Wednesday, February 01, 2006
Cell phones may not top food and water on Russians' list of vital necessities, but they might well place a tight third place.
Russia — young, capitalistic and always on the go — is distinctly mobile. Staying connected is becoming as much an obsession among Russia's younger set (and the not-so-younger set), as it is in the Western world.
Within the past year, cell phone penetration rose from 53.9 to 88.3 percent, according to ACM Consulting data, RIAN reports, indicating that there are now 128 million cell subscribers, versus just 78 million a year ago. Since ACM tallied cell phone users by number of SIM cards sold, the number is most likely inflated — many people use multiple SIM cards. It's not uncommon for Russians to have phone numbers for each city they visit regularly, say a Moscow and a St. Petersburg number. Hence, in some regions, cell phone penetration exceeds 100 percent. According to a more conservative, and a more realistic estimate by a national pollster, Romir Monitoring, Russian cell phone penetration is around 60 percent, still quite high. In rural areas with few landlines, cell phones are often the only means of communication, but, given lower income levels in rural areas, only 47 percent of village residents are said to have cells. In the more affluent cities, penetration is over 75 percent.
But for many Russians, just having a cell phone is not enough. Another part of being a Russian mobile-phile is having as expensive a phone as one can afford, perhaps one that is even more expensive than one can afford. One has to stay on the bleeding edge of fashion, after all. With a national median monthly salary of $300, Russians spent an average $165 on their cell phones, and they spend 70 percent more if they are buying on credit, according to several polls. The fashion-conscious typically upgrade their cell phones every three to six months, with upper middle-class consumers often spending around $400. There are no free-phone deals in Russia, as is common in the U.S. Similar to elsewhere in Europe, Russian cell phone operators mostly us a minutes-prepaid system, and phones have to be bought outright.
The market picks up on this demand. Last year, cell phones topped the list of Russian electronics imports, marking more than 20-fold increase in value vs. 2004, according to the head of the Federal Customs Service, Alexander Zharikov. The number of phones imported to Russia increased six-fold in 2005, with Samsung the undisputed market leader, with almost a third of the market, followed by Nokia (21.7 percent) and Motorola (19.8 percent).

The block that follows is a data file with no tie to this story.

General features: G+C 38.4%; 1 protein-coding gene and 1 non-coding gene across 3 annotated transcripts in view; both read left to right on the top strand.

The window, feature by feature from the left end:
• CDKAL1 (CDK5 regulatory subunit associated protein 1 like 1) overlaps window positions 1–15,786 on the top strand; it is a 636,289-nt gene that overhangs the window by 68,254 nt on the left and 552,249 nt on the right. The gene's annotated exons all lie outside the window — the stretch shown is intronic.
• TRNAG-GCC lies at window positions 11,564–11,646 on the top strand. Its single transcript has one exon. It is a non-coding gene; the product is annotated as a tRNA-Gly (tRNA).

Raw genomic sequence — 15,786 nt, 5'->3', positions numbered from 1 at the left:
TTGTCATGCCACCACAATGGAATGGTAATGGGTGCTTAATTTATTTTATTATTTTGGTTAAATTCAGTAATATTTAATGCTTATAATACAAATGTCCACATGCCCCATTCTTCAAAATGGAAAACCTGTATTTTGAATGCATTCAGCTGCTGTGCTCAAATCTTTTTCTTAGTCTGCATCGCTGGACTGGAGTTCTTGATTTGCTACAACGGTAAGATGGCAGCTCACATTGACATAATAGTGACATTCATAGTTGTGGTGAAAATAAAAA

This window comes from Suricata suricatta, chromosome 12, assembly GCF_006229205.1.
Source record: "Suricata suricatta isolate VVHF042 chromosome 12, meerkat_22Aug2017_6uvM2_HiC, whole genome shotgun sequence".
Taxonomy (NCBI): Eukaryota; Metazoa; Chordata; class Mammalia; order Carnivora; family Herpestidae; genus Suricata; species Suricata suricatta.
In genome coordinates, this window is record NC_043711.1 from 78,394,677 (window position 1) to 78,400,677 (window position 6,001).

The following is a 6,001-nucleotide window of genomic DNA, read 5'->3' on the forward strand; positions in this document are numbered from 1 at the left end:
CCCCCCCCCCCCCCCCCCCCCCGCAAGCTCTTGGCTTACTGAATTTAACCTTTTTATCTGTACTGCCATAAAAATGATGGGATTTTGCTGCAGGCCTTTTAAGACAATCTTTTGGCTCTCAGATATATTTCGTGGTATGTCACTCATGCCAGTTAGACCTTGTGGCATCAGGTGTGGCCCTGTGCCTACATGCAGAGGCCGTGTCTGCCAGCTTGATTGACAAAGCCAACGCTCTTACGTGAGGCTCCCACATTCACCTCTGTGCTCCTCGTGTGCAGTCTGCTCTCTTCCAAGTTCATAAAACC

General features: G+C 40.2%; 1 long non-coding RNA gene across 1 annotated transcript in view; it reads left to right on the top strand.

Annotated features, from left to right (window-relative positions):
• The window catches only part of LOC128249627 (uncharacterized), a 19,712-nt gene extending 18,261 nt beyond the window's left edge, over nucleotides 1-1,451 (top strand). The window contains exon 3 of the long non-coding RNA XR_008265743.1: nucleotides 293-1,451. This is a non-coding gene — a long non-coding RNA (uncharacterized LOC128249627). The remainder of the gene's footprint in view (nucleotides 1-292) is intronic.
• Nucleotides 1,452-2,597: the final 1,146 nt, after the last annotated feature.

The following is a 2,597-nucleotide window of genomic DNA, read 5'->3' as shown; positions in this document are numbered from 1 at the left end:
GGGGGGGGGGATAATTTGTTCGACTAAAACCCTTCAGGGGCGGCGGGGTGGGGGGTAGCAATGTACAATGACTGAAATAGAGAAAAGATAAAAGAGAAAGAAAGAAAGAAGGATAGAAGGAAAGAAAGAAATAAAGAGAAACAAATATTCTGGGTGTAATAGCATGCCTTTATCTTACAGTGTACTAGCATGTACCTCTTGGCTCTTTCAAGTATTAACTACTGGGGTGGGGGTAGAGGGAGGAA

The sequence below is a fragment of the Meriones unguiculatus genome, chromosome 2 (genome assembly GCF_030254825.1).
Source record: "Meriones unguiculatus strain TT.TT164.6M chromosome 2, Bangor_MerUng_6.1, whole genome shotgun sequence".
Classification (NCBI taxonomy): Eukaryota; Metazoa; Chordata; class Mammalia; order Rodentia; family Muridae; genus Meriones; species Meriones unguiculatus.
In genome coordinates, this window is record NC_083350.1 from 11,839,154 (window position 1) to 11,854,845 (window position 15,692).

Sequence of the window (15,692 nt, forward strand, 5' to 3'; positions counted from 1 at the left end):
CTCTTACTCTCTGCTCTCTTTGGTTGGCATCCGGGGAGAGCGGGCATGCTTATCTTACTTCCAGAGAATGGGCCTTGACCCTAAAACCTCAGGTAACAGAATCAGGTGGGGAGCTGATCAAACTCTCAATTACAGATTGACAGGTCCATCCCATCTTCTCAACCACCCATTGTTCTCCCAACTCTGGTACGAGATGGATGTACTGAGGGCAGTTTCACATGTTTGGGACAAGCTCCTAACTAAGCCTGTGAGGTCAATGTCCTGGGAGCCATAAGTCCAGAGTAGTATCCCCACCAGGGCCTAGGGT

Equipped with end-of-the line handsets, Russians, however, overwhelmingly ignore most services new phones offer, except SMS, another poll shows. Only one in ten Russians said they would use a cell phone to access Internet, or use mobile operator services, like weather forecasts, exchange rates or horoscopes.
In point of fact, SMS rules. Over two-thirds of Russians send text messages regularly, and, for people under 24, the number goes up to 90 percent. Providers capitalize on this addiction, launching SMS games, dating portals, competitions and paid SMS services. Some go crazy, like one Russian girl, who was reported to have spent over $1000 on text messages for her boyfriend around Valentine's Day. Others seek practical uses, such as the high school principal in Chelyabinsk who launched an SMS information service for parents to update them on their kids‚Äô grades and school absences. In one case, a policewoman in Krasnoyarsk, used SMS to lure a fraud suspect out with a flirty text message, eventually leading to his arrest.
On Friday night, just steps from St. Basil's Cathedral, one of the bravest and most vocal opponents of the Kremlin was gunned down by unknown assailants. How are Russians reacting?Read More
Leviathan is not, as virtually every mainstream critic has presumed, “anti-Russian.” I watched the movie resolutely prepared to intensely dislike it. I fully believed it would shamelessly pander to an American public eager to see a film that demonized Putin and made the country seem like a hellish landscape of unsalvageable bleakness. But that was not at all the case.Read More
On Valentine's Day 65 years ago, the USSR and China signed their Treaty of Friendship. But their budding romance was not to last: just six years later the relationship went south, and nothing has been as rosy since.Read More
As oil prices drop, the Russian economy finds itself facing an ever bleaker future. Is someone targeting Russia? Russian bloggers weigh in.Read More
Free Weekly Russia File newsletter. Exclusive discounts.